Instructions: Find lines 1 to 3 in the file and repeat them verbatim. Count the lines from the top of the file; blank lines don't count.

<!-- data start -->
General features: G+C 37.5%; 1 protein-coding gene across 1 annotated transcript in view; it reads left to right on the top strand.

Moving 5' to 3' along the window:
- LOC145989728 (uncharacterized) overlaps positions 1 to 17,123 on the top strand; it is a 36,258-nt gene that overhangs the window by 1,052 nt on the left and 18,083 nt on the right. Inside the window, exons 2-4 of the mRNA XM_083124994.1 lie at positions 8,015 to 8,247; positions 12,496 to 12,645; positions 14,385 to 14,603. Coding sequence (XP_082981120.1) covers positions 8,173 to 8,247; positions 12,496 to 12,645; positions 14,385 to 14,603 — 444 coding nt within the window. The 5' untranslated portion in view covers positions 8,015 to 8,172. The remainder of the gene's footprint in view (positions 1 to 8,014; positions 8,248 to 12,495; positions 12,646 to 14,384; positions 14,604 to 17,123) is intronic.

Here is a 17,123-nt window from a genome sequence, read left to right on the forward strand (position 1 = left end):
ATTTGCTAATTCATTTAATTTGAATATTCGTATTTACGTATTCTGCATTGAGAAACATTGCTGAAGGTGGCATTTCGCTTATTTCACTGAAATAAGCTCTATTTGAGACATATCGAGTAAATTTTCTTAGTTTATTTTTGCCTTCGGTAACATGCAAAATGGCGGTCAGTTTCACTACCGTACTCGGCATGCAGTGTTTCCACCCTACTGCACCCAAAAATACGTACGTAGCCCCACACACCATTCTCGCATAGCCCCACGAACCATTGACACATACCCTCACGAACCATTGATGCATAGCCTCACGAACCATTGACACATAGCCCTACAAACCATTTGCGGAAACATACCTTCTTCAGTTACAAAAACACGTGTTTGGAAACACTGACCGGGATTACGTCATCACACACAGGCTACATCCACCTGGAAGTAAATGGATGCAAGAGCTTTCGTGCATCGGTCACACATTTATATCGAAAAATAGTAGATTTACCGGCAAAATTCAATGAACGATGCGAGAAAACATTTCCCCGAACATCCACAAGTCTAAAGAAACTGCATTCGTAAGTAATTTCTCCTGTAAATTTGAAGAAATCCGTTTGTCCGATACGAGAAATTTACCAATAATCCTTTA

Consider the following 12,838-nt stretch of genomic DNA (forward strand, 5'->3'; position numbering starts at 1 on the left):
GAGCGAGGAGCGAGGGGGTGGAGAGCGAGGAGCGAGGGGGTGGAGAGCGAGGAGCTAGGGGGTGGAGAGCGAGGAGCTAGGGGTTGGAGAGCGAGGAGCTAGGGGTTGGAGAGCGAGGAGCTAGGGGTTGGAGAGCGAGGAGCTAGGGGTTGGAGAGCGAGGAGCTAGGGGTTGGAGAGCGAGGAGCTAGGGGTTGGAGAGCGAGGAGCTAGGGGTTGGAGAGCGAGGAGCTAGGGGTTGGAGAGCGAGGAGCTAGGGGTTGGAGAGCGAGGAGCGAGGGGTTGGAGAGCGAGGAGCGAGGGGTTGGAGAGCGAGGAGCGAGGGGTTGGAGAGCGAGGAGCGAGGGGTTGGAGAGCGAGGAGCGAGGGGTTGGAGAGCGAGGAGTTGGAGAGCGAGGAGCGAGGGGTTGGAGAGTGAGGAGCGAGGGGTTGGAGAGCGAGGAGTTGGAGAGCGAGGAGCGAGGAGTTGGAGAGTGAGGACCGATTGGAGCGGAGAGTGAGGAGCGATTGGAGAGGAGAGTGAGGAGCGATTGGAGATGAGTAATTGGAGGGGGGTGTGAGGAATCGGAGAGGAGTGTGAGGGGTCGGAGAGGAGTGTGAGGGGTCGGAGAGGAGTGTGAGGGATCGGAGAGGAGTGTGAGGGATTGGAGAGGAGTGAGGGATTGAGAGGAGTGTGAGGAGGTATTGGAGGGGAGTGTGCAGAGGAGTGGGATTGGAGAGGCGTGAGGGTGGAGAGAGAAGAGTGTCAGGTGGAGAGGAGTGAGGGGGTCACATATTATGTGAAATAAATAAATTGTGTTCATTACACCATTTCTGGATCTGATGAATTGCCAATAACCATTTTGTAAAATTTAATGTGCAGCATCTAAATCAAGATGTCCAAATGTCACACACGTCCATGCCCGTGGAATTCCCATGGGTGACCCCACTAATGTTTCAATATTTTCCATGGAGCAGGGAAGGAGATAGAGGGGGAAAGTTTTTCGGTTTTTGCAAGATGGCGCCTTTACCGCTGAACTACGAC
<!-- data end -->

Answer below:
General features: G+C 37.5%; 1 protein-coding gene across 1 annotated transcript in view; it reads left to right on the top strand.

Moving 5' to 3' along the window:
- LOC145989728 (uncharacterized) overlaps positions 1 to 17,123 on the top strand; it is a 36,258-nt gene that overhangs the window by 1,052 nt on the left and 18,083 nt on the right. Inside the window, exons 2-4 of the mRNA XM_083124994.1 lie at positions 8,015 to 8,247; positions 12,496 to 12,645; positions 14,385 to 14,603. Coding sequence (XP_082981120.1) covers positions 8,173 to 8,247; positions 12,496 to 12,645; positions 14,385 to 14,603 — 444 coding nt within the window. The 5' untranslated portion in view covers positions 8,015 to 8,172. The remainder of the gene's footprint in view (positions 1 to 8,014; positions 8,248 to 12,495; positions 12,646 to 14,384; positions 14,604 to 17,123) is intronic.